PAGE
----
Blurbs for My Anthology "Christianity in the Light of Science"

We're in the final copy-editing stage for this new anthology. Below are the blurbs to be put on the back cover.

This is the best compilation John Loftus has done to date and I have enjoyed reading his others. I truly couldn’t put it down. He has assembled leading authors to write essays in an easy to read manner that are well annotated. If you find a particular subject of interest in a couple of authors or more, check out their larger body of work. I highly recommended this book for those who want to delve deeper into why religion persists in our world and why it shouldn’t. --Karen L. Garst, PhD, editor of Women Beyond Belief: Discovering Life Without Religion and blogger at


In this indispensable volume, John Loftus and his colleagues demonstrate all the different ways in which science undermines and threatens religious belief. The only way you can rescue God from this book is if you force him to retreat so far that you might as well stop believing in him. I defy you to read this volume and still believe that religion and science shall ever meet. John Loftus will never receive the Templeton Prize, but he should. This collection alone will further our understanding of science and religion more than all the previous winners combined. —-Dr. Maarten Boudry, philosopher, Ghent University.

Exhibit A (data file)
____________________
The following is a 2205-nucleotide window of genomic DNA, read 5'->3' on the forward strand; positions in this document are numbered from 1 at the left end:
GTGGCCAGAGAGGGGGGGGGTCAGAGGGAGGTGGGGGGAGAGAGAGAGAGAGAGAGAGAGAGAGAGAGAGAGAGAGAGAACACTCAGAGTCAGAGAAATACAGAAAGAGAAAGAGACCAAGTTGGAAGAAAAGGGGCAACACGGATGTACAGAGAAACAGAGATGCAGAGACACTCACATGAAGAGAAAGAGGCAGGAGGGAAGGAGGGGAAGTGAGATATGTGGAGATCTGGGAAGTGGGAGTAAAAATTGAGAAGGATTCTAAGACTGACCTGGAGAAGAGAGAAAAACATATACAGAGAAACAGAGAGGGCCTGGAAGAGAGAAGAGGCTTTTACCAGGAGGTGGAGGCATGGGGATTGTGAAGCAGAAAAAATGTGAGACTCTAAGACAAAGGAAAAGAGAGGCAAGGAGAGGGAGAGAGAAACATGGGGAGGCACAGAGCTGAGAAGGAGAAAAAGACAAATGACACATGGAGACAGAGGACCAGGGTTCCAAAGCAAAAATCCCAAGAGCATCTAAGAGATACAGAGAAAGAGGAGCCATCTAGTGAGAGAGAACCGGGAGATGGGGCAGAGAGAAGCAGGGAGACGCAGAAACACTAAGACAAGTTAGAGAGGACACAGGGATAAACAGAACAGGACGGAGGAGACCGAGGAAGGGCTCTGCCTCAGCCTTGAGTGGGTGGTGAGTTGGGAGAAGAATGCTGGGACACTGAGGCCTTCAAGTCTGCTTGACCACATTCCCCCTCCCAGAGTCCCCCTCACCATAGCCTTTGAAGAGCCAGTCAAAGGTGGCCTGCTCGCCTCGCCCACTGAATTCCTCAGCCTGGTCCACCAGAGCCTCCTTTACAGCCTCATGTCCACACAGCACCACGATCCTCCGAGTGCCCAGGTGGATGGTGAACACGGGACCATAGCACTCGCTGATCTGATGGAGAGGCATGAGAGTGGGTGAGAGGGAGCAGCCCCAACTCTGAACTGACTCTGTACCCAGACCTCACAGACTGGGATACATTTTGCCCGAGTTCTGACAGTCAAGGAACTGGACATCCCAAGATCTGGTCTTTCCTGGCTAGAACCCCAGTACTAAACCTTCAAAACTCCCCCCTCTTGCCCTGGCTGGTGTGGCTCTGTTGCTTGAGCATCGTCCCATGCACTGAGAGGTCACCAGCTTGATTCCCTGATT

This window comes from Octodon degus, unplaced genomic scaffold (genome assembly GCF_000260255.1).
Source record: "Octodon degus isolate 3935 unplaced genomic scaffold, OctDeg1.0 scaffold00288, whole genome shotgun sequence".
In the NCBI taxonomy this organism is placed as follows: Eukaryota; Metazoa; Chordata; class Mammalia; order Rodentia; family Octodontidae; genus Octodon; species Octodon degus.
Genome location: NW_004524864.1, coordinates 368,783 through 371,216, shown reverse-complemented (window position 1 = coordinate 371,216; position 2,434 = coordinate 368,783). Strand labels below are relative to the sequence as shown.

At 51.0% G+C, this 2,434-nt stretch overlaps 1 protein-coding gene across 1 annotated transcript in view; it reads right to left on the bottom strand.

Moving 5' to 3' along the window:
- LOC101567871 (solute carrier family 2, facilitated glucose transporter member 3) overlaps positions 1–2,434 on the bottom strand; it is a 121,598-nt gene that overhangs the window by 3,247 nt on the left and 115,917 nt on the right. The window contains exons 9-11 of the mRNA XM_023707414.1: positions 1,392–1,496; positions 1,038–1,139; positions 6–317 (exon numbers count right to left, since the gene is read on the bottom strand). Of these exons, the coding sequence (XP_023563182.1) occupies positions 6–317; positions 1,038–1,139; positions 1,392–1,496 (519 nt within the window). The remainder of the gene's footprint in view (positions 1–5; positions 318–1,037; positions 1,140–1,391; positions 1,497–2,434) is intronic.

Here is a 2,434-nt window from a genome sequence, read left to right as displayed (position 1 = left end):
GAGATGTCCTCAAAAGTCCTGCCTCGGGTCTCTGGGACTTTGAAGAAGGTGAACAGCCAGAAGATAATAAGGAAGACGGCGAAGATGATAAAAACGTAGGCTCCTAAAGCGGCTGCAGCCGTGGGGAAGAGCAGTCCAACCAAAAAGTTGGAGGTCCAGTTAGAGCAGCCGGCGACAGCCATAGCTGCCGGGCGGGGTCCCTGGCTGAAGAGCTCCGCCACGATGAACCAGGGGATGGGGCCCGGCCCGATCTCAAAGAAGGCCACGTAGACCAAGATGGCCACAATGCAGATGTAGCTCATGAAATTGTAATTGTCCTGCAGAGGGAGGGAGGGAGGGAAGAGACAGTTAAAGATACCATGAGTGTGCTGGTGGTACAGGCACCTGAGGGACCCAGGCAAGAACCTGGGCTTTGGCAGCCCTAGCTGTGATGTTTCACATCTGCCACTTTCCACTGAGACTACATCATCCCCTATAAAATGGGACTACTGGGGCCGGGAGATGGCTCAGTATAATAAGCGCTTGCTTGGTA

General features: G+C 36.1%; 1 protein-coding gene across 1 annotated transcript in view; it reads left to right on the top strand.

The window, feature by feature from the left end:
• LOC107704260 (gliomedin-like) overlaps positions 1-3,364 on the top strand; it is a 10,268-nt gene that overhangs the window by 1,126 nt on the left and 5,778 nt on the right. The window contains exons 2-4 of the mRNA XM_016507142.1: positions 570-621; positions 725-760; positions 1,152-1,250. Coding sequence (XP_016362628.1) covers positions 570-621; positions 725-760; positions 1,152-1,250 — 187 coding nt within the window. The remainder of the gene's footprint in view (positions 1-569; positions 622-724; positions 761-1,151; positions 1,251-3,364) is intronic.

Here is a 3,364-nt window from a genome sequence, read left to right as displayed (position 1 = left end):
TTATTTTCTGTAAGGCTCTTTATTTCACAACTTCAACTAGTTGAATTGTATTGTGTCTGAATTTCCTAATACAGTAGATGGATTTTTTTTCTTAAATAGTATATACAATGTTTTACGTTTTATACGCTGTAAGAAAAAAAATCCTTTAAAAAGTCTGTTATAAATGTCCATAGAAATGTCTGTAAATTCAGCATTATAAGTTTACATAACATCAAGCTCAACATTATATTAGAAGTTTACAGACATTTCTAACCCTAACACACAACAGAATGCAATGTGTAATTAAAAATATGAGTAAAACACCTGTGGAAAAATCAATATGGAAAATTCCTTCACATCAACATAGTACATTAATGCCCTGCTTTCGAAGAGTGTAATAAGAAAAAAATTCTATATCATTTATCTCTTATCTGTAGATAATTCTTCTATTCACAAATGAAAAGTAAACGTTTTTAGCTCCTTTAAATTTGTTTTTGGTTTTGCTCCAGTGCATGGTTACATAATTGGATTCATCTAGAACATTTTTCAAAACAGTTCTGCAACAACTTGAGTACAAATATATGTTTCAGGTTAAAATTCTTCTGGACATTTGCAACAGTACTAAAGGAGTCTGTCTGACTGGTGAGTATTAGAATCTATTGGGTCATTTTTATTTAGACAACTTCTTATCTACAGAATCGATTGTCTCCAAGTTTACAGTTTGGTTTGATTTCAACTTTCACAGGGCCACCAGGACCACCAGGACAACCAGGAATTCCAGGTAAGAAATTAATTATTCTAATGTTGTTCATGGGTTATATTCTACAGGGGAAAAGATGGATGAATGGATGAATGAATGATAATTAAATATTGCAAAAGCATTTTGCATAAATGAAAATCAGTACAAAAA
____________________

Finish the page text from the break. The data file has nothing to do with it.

In this fascinating collection of essays by noted scholars from a wide range of fields, Loftus promises to expose the dog and pony show that is Christianity in a scientifically advanced world—and this series of cohesive and compelling treatises delivers on that promise. This absorbing book is a must read for minds open to critical thought about who we are, what we know, and where we came from as human beings. --Elicka Peterson Sparks, PhD, author of The Devil You Know: The Surprising Link between Conservative Christianity and Crime.


In this anthology, Loftus gathers a broad scholarly team that tests the claims of Christianity against the evidence. Within these pages is a rigorous challenge that will interest anyone still in the faith. --Brandon G. Withrow, PhD, author of Consider No Evil: Two Faith Traditions and the Problem of Academic Freedom in Religious Higher Education.